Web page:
By NICO SCAVELLA
Tribune Staff Reporter
ATTORNEYS for Save The Bays have appealed to the acting data protection commissioner to “immediately” investigate the formal complaints the group has made against the Progressive Liberal Party MPs who disclosed the group’s private emails in Parliament.
Ferron Bethel, of Harry B Sands Lobosky & Co, said his clients, which include Save The Bays (STB), attorney Fred Smith, QC, and Zach Bacon, are “sorry to see” that no investigation has taken place regarding the group’s claims against Marathon MP Jerome Fitzgerald, Fox Hill MP Fred Mitchell, and Tall Pines MP Leslie Miller.
Mr Bethel’s concerns, which were contained in an August 19 letter addressed to the acting data protection commissioner, are in reference to a controversy over claims made by Mr Fitzgerald in March that STB is allegedly a political organisation seeking to “overthrow” the Progressive Liberal Party government under the guise of being an environmental group.
In the House of Assembly at the time, Mr Fitzgerald read private emails from STB members and others, which he said bolstered his claims. Mr Fitzgerald later tabled the documents.
In April, Justice Indra Charles granted an injunction to STB that barred parliamentarians from accessing or making public the personal information of the non-profit organisation.
However, Mr Bethel’s statement yesterday said despite the injunction being granted, his clients “remained extremely concerned with the access to and public disclosure of such personnel and private information” and were “additionally troubled by the prospect of any further such disclosures.”
Mr Bethel subsequently said his clients had hoped that its June 15 filing of a “formal complaint” against Mr Fitzgerald, Mr Mitchell, and Mr Miller would have prompted former Data Protection Commissioner Sharmie Farrington-Austin to “investigate, or cause to be investigated at the earlier opportunity” how the three MPs “came to be in possession of our clients’ confidential documents and information, prior to their disclosing of the same in Parliament.”
Mr Bethel also said the group expected that any such investigation “would result in the issuing of an enforcement notice to prevent further breaches of the Data Protection Act” and/or an “information notice to further investigate and allow action to be taken against those possible.”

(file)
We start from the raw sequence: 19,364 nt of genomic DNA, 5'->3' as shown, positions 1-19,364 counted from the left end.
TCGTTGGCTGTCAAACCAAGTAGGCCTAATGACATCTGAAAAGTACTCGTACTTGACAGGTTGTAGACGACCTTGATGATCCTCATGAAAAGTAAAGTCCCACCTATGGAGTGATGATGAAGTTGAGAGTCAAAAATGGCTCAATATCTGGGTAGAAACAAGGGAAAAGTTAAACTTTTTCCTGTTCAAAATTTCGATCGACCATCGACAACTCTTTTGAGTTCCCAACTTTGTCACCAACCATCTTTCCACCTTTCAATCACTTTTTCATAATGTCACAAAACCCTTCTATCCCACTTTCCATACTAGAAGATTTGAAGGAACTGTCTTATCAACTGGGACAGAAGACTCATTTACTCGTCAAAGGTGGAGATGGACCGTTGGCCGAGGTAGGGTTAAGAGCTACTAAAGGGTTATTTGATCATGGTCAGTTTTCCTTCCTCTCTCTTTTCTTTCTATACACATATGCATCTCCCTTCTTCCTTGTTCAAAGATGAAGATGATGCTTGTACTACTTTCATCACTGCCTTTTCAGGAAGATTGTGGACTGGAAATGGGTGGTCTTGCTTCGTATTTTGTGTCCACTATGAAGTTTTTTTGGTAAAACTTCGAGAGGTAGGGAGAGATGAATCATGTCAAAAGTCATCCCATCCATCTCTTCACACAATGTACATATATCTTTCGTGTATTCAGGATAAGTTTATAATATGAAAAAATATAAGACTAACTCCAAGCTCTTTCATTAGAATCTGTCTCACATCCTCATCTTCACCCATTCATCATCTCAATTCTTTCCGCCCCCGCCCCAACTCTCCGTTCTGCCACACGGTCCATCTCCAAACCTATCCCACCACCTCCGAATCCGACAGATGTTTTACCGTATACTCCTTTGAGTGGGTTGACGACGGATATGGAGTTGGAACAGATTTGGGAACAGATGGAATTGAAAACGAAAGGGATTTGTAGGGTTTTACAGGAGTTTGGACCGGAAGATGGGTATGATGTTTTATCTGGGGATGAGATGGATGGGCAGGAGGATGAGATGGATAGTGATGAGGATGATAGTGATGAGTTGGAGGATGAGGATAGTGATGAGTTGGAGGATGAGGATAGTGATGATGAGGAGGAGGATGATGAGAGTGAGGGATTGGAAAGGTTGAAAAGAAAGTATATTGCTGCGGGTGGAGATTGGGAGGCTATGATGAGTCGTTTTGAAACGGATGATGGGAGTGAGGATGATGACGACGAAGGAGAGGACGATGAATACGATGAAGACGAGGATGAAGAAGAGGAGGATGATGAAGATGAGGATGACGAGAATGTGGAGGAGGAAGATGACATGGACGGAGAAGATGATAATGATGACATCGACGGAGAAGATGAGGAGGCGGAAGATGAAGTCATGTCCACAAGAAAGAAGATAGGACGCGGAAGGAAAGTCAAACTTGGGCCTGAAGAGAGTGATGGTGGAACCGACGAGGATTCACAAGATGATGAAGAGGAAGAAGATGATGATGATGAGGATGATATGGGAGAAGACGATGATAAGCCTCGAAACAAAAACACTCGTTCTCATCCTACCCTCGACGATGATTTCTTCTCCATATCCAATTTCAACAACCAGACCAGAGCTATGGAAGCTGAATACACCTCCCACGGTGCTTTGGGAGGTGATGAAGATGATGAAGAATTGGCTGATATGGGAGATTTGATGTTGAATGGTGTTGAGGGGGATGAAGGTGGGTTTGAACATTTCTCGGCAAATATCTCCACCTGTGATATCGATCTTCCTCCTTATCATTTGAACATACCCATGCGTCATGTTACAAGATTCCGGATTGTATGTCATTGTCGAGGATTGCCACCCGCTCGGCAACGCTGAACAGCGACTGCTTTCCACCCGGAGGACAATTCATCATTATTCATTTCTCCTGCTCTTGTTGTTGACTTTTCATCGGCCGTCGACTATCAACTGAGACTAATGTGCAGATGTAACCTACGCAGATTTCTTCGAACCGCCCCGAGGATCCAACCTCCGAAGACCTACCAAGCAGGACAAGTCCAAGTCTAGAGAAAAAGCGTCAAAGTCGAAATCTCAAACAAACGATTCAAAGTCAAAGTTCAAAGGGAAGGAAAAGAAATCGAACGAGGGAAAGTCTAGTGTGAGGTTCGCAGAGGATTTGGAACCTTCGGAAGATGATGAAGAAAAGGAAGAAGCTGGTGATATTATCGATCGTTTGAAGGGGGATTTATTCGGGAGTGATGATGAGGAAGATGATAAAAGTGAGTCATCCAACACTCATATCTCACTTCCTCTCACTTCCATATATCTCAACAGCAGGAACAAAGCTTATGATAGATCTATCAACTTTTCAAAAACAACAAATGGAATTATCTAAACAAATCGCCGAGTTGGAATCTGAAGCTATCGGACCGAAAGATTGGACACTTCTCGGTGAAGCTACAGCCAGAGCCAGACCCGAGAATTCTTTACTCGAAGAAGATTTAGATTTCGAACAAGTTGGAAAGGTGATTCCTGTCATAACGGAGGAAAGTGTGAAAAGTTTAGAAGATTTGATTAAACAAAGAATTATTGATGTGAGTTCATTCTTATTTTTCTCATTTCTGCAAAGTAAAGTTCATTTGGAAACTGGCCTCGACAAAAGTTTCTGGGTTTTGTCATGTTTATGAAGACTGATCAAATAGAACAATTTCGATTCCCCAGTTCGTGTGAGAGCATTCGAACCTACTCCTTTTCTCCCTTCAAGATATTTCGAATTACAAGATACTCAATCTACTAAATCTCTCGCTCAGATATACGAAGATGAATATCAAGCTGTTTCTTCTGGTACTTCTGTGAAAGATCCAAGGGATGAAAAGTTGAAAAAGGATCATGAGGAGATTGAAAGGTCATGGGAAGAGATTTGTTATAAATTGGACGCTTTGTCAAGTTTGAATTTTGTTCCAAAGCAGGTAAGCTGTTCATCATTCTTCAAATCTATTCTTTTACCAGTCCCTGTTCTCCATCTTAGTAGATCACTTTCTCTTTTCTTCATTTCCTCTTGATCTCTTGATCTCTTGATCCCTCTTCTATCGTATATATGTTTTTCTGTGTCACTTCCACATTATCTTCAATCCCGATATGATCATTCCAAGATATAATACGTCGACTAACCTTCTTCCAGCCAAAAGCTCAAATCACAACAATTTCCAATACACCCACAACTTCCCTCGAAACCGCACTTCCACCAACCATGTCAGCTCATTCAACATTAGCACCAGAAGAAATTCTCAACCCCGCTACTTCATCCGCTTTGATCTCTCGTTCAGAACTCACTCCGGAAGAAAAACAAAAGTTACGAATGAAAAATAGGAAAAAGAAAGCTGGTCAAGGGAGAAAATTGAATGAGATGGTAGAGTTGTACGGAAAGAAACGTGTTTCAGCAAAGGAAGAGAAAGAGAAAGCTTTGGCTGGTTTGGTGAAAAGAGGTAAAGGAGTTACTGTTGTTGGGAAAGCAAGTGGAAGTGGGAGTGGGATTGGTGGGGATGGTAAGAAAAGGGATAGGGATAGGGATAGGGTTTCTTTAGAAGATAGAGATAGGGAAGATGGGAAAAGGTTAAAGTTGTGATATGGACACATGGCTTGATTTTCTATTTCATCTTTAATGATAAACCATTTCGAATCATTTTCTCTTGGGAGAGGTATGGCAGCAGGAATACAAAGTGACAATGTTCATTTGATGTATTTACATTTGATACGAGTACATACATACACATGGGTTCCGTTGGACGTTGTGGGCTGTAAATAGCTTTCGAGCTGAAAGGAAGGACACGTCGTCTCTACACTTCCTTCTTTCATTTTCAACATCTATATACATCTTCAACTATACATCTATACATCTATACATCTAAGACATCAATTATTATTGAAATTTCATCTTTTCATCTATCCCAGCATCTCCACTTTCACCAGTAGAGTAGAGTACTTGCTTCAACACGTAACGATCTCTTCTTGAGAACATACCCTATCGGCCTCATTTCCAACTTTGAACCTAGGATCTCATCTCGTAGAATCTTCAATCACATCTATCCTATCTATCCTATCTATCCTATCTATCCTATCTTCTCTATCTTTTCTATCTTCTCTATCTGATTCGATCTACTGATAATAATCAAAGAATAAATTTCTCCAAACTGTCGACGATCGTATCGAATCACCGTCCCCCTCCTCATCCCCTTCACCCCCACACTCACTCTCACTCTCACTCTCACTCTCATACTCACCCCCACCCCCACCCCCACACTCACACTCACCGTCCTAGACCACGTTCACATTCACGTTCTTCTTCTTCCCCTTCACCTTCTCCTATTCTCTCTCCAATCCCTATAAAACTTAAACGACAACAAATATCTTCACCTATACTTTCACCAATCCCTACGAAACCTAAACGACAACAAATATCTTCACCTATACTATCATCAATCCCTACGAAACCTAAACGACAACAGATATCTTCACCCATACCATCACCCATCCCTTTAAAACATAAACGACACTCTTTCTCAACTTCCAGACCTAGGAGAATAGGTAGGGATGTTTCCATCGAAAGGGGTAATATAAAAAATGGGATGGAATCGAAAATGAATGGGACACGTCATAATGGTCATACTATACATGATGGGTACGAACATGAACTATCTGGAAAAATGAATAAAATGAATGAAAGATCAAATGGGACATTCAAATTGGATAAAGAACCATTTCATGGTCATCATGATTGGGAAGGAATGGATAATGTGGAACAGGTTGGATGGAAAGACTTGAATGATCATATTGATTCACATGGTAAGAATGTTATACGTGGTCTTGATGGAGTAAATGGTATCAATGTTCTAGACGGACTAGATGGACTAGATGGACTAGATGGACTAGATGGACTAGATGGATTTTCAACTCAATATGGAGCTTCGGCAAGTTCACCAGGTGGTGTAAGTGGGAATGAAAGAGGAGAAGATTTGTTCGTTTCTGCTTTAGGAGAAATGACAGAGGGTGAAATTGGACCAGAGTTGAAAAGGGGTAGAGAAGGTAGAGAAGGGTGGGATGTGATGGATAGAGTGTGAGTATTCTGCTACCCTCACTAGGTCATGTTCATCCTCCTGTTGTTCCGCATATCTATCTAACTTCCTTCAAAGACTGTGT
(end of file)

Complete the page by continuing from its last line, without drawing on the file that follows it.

“We are sorry to see that no such investigation has taken place as of yet and we write to you again, now following the hearing of our constitutional action before Justice Charles between May 18 and 27, 2016, to reiterate our formal complaint in the hope that such investigations and enforcement can now take place,” Mr Bethel said.
Mr Bethel then referred to Justice Charles’ landmark ruling on August 2, in which she declared that Mr Fitzgerald was not legally justified when he tabled STB’s private emails in Parliament, and therefore could not be protected by parliamentary privilege. Mr Fitzgerald was fined $150,000 in damages, permanently banned from disclosure and publication of any further material belonging to STB and was ordered to delete all electronic and hard copy material within 14 days.
Mr Bethel, in his letter, noted the Office of the Attorney General’s indication that it would appeal Justice Charles’ judgment, as well as the stay that was granted pending the appeal. Yesterday, however, Mr Bethel said to date “no appeal has as yet been served on the applicants.”
“In light of the above and the clarity and finality of the findings of Justice Charles as to the breach of our clients’ constitutional rights, we hope that you would immediately exercise your powers as the acting data commissioner and investigate the formal complaints we have reiterated against the above named MPs,” Mr Bethel said.
More than a week ago, House Speaker Dr Kendal Major admitted that he should not have allowed Mr Fitzgerald to read and table the private emails in Parliament. However, Dr Major maintained that he does not believe the judiciary should interfere with matters in Parliament and said “respectfully” the court ought to mind its own business.